All of these “soft” skills proved very important when setting up trials during a pandemic. I am grateful to each of these people for the mentorship and certainly hope that I can pass these skills onto the next generation. In fact, I believe I am obligated to pass these skills on to the younger faculty members.
Convalescent plasma was one of the first widely available treatments to receive emergency use authorization by the FDA. How important is it that COVID treatments and vaccines be distributed equitably? What’s at stake?
When Convalescent Plasma received its EUA, the administrative burden of the EAP was removed and plasma could be transfused outside of a clinical trial. This made plasma available to everyone everywhere and bridged an important health inequity gap. It didn’t matter if you were rich or poor, at a high-powered academic institute or an inner-city community hospital. Everyone had equal access to a very important resource that was showing evidence of saving lives.
COVID has been particularly harmful to certain communities of color. One in 630 Black people in this country has died from COVID. Figuring out ways to equitably distribute treatments and vaccines was incredibly important. Treating and protecting all people in every community must be prioritized. This virus has harmed many families and many communities. Narrowing existing gaps in health equity will not only help us rise from this pandemic; it will make us a stronger and more unified country.
What are you working on now? Are there any avenues of research that you find particularly exciting?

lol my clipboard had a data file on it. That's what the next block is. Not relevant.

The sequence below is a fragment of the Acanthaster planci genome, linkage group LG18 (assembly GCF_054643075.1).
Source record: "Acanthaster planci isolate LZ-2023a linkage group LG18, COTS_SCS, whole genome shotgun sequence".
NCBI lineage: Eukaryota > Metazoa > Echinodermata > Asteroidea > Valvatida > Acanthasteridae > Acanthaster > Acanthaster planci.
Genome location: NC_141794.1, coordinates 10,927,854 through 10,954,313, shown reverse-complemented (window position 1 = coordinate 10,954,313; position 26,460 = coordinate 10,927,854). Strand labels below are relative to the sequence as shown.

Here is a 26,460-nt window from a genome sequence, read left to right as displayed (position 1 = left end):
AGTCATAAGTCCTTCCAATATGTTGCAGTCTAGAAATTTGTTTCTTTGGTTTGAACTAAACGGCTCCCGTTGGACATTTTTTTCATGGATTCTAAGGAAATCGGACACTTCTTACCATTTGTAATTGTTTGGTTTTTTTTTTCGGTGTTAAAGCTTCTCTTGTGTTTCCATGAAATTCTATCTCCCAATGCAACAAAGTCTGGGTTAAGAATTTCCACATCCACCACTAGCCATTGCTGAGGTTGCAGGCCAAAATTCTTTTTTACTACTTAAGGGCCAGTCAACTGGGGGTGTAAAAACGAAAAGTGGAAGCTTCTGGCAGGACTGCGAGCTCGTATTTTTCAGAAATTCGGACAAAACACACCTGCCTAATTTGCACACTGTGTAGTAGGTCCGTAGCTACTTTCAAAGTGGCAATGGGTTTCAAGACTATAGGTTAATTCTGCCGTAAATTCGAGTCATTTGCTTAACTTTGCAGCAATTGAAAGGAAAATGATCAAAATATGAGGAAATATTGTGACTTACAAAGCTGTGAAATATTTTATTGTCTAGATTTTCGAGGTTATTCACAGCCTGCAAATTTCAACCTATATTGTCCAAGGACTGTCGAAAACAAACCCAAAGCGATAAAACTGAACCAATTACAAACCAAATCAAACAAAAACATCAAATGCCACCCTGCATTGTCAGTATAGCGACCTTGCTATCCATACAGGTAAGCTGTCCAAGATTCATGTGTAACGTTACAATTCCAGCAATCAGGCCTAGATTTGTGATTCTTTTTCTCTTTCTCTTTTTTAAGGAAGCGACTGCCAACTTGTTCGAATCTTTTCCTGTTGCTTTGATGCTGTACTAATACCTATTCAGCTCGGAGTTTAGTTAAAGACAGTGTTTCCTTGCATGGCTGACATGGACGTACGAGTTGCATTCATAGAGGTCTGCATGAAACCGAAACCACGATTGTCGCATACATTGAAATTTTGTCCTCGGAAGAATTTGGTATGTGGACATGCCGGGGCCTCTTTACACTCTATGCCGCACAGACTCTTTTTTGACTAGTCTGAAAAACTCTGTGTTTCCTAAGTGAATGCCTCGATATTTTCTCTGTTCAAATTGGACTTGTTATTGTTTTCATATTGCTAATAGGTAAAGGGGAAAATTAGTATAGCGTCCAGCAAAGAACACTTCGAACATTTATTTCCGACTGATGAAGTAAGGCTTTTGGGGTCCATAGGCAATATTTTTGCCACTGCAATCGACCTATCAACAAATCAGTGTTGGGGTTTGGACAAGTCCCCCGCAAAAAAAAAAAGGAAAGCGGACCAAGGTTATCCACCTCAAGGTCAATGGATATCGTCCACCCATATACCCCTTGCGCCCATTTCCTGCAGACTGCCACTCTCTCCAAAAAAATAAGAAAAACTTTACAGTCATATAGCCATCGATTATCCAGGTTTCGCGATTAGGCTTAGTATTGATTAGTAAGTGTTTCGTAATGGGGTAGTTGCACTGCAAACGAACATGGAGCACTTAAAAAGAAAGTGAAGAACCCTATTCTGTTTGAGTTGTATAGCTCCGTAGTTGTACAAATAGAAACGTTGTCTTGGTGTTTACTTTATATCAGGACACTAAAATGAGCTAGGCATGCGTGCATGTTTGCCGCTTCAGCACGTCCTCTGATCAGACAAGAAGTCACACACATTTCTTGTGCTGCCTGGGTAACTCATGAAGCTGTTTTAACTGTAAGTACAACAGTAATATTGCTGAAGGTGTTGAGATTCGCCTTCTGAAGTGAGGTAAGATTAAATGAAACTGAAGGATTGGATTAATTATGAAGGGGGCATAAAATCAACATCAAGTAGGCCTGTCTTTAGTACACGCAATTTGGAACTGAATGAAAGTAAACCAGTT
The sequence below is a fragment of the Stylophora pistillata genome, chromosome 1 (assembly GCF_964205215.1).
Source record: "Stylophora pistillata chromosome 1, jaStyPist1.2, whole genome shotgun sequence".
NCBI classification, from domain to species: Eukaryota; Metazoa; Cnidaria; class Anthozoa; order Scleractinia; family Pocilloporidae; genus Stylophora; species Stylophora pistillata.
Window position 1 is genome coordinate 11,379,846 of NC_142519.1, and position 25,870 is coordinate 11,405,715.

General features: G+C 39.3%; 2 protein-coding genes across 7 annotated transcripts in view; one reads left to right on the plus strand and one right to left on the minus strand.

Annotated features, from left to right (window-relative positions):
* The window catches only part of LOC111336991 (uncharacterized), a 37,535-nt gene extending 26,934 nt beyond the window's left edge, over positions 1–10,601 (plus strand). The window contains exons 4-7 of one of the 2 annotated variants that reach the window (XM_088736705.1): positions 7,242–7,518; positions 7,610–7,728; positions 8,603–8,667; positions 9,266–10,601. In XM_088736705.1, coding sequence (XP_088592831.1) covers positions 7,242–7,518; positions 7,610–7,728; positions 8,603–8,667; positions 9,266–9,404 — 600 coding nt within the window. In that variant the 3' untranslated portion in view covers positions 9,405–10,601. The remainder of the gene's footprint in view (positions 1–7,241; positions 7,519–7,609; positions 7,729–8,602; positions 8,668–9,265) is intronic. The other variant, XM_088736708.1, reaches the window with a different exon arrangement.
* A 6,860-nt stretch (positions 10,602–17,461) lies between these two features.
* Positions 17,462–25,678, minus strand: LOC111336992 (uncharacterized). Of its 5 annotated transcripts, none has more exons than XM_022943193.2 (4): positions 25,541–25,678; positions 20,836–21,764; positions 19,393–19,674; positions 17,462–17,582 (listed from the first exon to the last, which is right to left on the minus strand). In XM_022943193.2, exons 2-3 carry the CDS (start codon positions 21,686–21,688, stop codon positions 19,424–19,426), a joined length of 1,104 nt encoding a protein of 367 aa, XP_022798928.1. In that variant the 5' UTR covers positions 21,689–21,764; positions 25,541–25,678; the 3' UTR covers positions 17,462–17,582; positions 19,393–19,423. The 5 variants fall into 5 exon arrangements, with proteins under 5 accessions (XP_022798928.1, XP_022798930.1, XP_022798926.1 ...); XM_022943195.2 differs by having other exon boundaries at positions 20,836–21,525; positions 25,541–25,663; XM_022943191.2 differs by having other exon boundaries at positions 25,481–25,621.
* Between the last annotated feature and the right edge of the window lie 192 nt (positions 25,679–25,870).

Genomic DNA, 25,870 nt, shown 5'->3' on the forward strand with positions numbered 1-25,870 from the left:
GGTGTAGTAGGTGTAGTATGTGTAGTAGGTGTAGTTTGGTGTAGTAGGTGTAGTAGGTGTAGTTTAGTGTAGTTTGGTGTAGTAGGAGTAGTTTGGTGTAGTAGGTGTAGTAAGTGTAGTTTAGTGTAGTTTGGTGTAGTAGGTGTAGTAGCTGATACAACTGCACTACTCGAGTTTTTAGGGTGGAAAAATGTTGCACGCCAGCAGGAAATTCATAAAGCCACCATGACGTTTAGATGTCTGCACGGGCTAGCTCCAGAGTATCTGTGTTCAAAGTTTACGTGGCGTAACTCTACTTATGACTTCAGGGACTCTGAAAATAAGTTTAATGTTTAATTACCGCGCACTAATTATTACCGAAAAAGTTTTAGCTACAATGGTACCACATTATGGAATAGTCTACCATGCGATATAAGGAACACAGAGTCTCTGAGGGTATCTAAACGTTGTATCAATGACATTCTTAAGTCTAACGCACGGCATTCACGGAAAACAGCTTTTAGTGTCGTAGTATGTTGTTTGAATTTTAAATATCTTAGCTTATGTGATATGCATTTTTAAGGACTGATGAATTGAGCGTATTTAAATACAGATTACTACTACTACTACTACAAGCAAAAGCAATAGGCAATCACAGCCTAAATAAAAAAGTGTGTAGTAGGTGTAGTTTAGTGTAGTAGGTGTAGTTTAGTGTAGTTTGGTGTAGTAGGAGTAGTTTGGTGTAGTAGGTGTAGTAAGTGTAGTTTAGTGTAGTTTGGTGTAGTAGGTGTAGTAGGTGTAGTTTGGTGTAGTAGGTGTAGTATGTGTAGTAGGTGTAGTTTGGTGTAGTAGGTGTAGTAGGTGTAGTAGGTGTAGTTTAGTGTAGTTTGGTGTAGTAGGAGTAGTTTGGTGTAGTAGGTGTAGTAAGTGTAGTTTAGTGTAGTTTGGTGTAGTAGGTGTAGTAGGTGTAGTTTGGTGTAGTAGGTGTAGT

We are working daily to collect and enter all of our data from our COVID vaccine trial participants. With enrollment completed, we are working day and night to get all of the information turned in so that we can get answers as to the safety and the efficacy of the vaccine which, if results are good, could enter the vaccine pool with an EUA application in April.
While we finish this phase of that trial, we are getting ready to see if plasma collected from vaccinated individuals can be used therapeutically in patients sick with COVID-19. We are also looking at bringing a pediatric COVID vaccine trial to Wisconsin, a necessary and important trial that will be needed for us to put the pandemic in the rearview mirror.
The most exciting part of all of this has been watching people come together to fight this virus. At UW-Madison, my colleagues have covered many of my shifts in the OR so that I can manage these trials. I couldn’t do any of this without their support. And I can’t say enough about the Office of Clinical Trials. I have said many times that they are the best in the business. In an unprecedented time, they bring an unprecedented effort every day to coordinate these life-saving trials. They know what is on the line, and they deliver time and again. I am so very lucky to work alongside these amazing people.
Is there anything you’d like to add that we haven’t yet touched on?
A little bit about me: I am lucky to have worked at some amazing institutions (Mayo Clinic, Kaiser Permanente-Colorado, and University of Wisconsin-Madison) and alongside wonderful people who are leaders and trailblazers in our field. But none of this would have been possible without the support I get at home from my best friend and wife, Ann, and our five children. I never have to go looking for encouragement or reasons for hope, they surround me when I walk into my home. I live my best life every day.
William Hartman, MD, PhD, is Assistant Professor in the Department of Anesthesiology at the University of Wisconsin School of Medicine and Public Health. Read more about his clinical research here.